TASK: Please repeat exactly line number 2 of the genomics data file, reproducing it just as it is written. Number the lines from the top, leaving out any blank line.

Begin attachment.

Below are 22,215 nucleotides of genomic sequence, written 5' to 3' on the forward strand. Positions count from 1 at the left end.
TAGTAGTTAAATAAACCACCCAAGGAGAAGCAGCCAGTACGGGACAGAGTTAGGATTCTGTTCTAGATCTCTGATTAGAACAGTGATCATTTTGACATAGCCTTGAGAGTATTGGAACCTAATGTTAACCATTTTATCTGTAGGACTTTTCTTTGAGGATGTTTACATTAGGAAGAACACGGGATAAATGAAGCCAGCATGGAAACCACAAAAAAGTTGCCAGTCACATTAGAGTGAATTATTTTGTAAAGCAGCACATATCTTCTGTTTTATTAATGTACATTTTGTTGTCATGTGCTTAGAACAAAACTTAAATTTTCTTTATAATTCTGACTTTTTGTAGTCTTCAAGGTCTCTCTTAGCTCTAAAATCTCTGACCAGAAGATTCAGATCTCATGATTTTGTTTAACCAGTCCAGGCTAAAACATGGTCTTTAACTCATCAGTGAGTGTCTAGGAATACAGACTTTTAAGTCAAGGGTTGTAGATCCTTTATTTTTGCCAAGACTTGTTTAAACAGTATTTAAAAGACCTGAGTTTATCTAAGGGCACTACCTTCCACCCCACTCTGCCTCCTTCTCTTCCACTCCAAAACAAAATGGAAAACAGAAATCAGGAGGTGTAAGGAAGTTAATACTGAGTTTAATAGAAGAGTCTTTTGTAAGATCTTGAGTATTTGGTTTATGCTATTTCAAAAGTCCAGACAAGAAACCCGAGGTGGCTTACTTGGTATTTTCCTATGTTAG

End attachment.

TAGTAGTTAAATAAACCACCCAAGGAGAAGCAGCCAGTACGGGACAGAGTTAGGATTCTGTTCTAGATCTCTGATTAGAACAGTGATCATTTTGACATAGCCTTGAGAGTATTGGAACCTAATGTTAACCATTTTATCTGTAGGACTTTTCTTTGAGGATGTTTACATTAGGAAGAACACGGGATAAATGAAGCCAGCATGGAAACCACAAAAAAGTTGCCAGTCACATTAGAGTGAATTATTTTGTAAAGCAGCACATATCTTCTGTTTTATTAATGTACATTTTGTTGTCATGTGCTTAGAACAAAACTTAAATTTTCTTTATAATTCTGACTTTTTGTAGTCTTCAAGGTCTCTCTTAGCTCTAAAATCTCTGACCAGAAGATTCAGATCTCATGATTTTGTTTAACCAGTCCAGGCTAAAACATGGTCTTTAACTCATCAGTGAGTGTCTAGGAATACAGACTTTTAAGTCAAGGGTTGTAGATCCTTTATTTTTGCCAAGACTTGTTTAAACAGTATTTAAAAGACCTGAGTTTATCTAAGGGCACTACCTTCCACCCCACTCTGCCTCCTTCTCTTCCACTCCAAAACAAAATGGAAAACAGAAATCAGGAGGTGTAAGGAAGTTAATACTGAGTTTAATAGAAGAGTCTTTTGTAAGATCTTGAGTATTTGGTTTATGCTATTTCAAAAGTCCAGACAAGAAACCCGAGGTGGCTTACTTGGTATTTTCCTATGTTAG